Like many parents during the pandemic, I juggled working at home with figuring out the kids’ remote learning with orchestrating a new routine for my family — all while trying to keep a positive attitude.

But sometime last June, my enthusiasm waned and I found myself feeling like I was moving in slow motion. I was exhausted, uninspired and went to bed dreading the next day. I couldn’t get motivated, and work that I could normally speed through was suddenly taking hours.

Quarantine burnout had finally gotten to me — and I wasn’t alone. One study found that 88 percent of moms reported feeling more stressed than before the pandemic. And more than 70 percent of the nearly 1,800 moms surveyed by Leslie Forde, founder of the Mom's Hierarchy of Needs online community, reported they were doing more housework and childcare than ever.

If there’s one silver lining to all this, it’s that I discovered I needed to be proactive in preventing burnout — and that it was OK to splurge occasionally to do so. Here’s what I found worth working into my budget in order to combat pandemic burnout.

    Tara Jefferson, a self-care coach and founder of The Self Care Suite, explains that most of us are “severely underestimating” the amount of energy it takes to get through a pandemic — and thus, underestimating the amount of rest we need to handle it.

    “Chances are, if you are feeling burnt out, rest has fallen all the way to the bottom of the list,” Jefferson notes. “That’s understandable, but it’s not sustainable. We can’t do more with less, which is what the pandemic is asking of us. So we have to do less to make sure we have time for resting.”

    That might be why moms have been booking hotel rooms during the pandemic to steal quiet time and get work done, and I’m no different — dreaming of booking a night to myself when it was safe to do so got me through last spring. When I finally got a room, it was all I had imagined.

    It was a working retreat, but it restored me — so much so that my hotel room habit has become my lifeline. I booked another night a few months later to get caught up on work and yet another toward the end of the year to finish up holiday tasks and rest before the season’s frenzy.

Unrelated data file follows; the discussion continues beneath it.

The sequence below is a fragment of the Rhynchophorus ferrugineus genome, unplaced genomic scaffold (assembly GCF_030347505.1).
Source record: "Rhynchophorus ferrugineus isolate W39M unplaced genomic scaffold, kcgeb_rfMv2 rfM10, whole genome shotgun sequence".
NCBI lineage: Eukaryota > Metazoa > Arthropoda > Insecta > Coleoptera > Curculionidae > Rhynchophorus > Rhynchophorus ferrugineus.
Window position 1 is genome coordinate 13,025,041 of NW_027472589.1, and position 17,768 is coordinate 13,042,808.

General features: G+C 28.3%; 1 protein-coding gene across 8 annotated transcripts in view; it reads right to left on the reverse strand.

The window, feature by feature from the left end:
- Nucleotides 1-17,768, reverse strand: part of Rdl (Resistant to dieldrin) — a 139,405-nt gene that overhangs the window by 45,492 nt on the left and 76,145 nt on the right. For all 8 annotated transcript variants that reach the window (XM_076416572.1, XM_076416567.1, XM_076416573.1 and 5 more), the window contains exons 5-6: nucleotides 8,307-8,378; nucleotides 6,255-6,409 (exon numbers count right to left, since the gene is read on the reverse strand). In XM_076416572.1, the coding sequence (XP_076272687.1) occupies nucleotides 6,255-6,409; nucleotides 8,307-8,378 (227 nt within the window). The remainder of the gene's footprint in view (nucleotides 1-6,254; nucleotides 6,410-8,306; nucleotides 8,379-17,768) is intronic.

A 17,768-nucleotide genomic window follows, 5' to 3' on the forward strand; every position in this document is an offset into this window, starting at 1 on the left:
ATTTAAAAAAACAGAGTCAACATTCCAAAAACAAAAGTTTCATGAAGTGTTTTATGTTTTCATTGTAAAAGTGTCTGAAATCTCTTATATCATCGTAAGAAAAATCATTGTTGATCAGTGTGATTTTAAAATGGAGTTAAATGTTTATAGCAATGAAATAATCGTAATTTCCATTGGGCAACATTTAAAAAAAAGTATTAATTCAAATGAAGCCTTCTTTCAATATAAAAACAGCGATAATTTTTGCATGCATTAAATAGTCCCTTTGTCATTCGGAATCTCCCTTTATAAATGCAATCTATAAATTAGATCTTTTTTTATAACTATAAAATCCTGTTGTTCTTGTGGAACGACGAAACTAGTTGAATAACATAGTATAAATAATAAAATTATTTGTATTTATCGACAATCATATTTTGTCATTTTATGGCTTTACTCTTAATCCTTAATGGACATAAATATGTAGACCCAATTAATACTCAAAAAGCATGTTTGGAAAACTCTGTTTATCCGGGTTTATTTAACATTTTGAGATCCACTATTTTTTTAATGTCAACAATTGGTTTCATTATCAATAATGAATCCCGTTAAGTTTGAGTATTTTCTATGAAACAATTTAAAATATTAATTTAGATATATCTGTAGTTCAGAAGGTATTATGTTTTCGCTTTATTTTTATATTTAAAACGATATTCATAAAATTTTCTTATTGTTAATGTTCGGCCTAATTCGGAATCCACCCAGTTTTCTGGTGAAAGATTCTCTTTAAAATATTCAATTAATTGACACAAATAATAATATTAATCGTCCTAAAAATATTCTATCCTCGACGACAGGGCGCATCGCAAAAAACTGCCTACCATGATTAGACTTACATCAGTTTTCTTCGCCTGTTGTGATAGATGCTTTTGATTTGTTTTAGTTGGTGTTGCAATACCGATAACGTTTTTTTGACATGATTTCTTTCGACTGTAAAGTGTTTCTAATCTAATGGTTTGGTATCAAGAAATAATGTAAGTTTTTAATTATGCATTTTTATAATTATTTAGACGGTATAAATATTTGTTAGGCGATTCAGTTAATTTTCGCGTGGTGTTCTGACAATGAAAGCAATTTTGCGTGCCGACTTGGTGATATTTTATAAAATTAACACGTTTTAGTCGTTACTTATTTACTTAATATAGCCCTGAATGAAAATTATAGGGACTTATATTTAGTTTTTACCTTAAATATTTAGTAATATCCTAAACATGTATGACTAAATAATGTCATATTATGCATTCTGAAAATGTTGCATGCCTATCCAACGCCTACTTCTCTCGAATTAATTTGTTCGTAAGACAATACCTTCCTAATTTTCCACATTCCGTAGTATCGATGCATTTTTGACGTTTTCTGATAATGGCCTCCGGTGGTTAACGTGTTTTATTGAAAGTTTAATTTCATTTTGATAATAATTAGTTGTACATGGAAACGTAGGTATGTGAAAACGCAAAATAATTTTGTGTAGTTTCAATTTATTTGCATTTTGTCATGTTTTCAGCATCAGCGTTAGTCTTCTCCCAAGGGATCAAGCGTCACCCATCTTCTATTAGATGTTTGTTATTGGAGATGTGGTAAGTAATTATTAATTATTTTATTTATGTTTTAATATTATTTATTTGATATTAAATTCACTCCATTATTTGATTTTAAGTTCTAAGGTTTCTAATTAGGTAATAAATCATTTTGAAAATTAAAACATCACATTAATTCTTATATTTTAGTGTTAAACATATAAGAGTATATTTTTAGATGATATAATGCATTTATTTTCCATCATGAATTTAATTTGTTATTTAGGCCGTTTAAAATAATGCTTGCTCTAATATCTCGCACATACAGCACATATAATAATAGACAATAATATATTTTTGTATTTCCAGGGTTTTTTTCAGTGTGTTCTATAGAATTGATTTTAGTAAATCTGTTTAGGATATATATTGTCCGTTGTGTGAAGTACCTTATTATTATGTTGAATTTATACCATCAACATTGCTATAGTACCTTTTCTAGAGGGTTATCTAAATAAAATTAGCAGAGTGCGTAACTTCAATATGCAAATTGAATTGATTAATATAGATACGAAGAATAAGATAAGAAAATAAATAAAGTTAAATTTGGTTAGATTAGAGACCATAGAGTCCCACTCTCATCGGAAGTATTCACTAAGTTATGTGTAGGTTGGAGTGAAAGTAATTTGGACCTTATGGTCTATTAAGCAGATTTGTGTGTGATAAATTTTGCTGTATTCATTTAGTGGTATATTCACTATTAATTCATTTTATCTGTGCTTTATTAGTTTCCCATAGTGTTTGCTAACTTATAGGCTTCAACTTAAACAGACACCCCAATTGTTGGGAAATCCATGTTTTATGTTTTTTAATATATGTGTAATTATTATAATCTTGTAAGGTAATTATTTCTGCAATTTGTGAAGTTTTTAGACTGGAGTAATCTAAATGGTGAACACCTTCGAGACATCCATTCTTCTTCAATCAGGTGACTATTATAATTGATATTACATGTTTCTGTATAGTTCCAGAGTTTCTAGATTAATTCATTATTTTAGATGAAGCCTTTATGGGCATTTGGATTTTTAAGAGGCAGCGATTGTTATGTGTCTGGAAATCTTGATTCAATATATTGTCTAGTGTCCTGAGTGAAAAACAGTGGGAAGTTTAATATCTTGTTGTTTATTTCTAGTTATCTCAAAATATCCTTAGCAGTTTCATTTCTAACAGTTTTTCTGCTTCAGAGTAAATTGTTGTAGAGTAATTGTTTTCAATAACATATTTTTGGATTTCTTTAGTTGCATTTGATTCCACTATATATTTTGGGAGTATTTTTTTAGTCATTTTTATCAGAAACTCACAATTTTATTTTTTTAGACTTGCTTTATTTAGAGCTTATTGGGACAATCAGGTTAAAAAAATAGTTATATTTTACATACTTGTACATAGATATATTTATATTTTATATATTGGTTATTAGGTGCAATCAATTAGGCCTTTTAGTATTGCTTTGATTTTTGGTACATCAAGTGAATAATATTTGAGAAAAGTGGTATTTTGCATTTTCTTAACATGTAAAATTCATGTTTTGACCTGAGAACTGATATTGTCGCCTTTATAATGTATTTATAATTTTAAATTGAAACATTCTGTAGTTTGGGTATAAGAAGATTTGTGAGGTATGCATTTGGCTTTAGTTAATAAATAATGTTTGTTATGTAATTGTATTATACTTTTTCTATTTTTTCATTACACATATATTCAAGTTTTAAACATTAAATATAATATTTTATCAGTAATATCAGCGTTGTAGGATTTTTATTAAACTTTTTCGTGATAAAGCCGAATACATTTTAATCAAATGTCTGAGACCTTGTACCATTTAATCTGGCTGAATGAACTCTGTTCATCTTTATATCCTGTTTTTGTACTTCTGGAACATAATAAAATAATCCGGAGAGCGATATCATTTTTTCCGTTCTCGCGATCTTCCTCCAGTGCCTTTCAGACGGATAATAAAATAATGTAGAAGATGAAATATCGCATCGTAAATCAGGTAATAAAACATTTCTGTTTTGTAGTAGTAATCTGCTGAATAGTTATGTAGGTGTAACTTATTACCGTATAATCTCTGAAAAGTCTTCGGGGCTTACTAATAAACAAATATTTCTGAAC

So far, this is helping both practically and emotionally — it gives me something to look forward to and it helps me tackle a marathon work session. A night alone plus room service equals heaven for a mom in quarantine, so I’m willing to spend $200 or more.

    This is a new thing for me, and I’m still trying to figure out how the heck to get it done with a toddler (during one of my sessions, the dog knocked her down, then she pooped, then she needed a snack), but desperate times call for desperate measures. Online therapy is partially covered by our insurance, so that helps, but it's still a (necessary) indulgence of both time and money. After insurance, I pay about $70 per session.
    My only real forms of childcare are my preteen daughters, 12 and 10, and although they are always happy to pitch in, their virtual school load is heavy. Plus, I don't want them to feel taken advantage of (insert flashback to my childhood spent babysitting my cousins for no pay).

    But when I really need something — whether it’s because I’m on a work call or just want to use the bathroom alone — I pay them handsomely to watch their baby sister. It’s worth paying them (on average, $10 an hour) rather than trying to bring a sitter into our home right now.

    Before the COVID-19 shutdown, my routine was dropping the kids off at school, then taking a group workout class at the gym, baby in tow. It was the perfect way to start my day and I was enjoying gaining some strength back postpartum.

    When my gym shut down, I went a solid four months without exercising at all, then finally bought a jogging stroller ($100) to take runs with my daughter and downloaded a workout app so I could exercise with the kids at home.

    But when my gym re-opened with safety protocols, I cautiously decided to go back to my favorite workout class, heavy lifting mixed with HIIT, once or twice a week. Instead of signing up for a full membership, since I'm not sure I want to risk being there every day, I pay the higher drop-in rate, which is $15 per class. Exercising outside of my home is something that I loved pre-pandemic and I feel a dramatic difference in my mental health when I go.

    Whether your splurges are large or small, it's the strategy behind them — investing in tools to improve our lives in tangible ways — that makes them essential.

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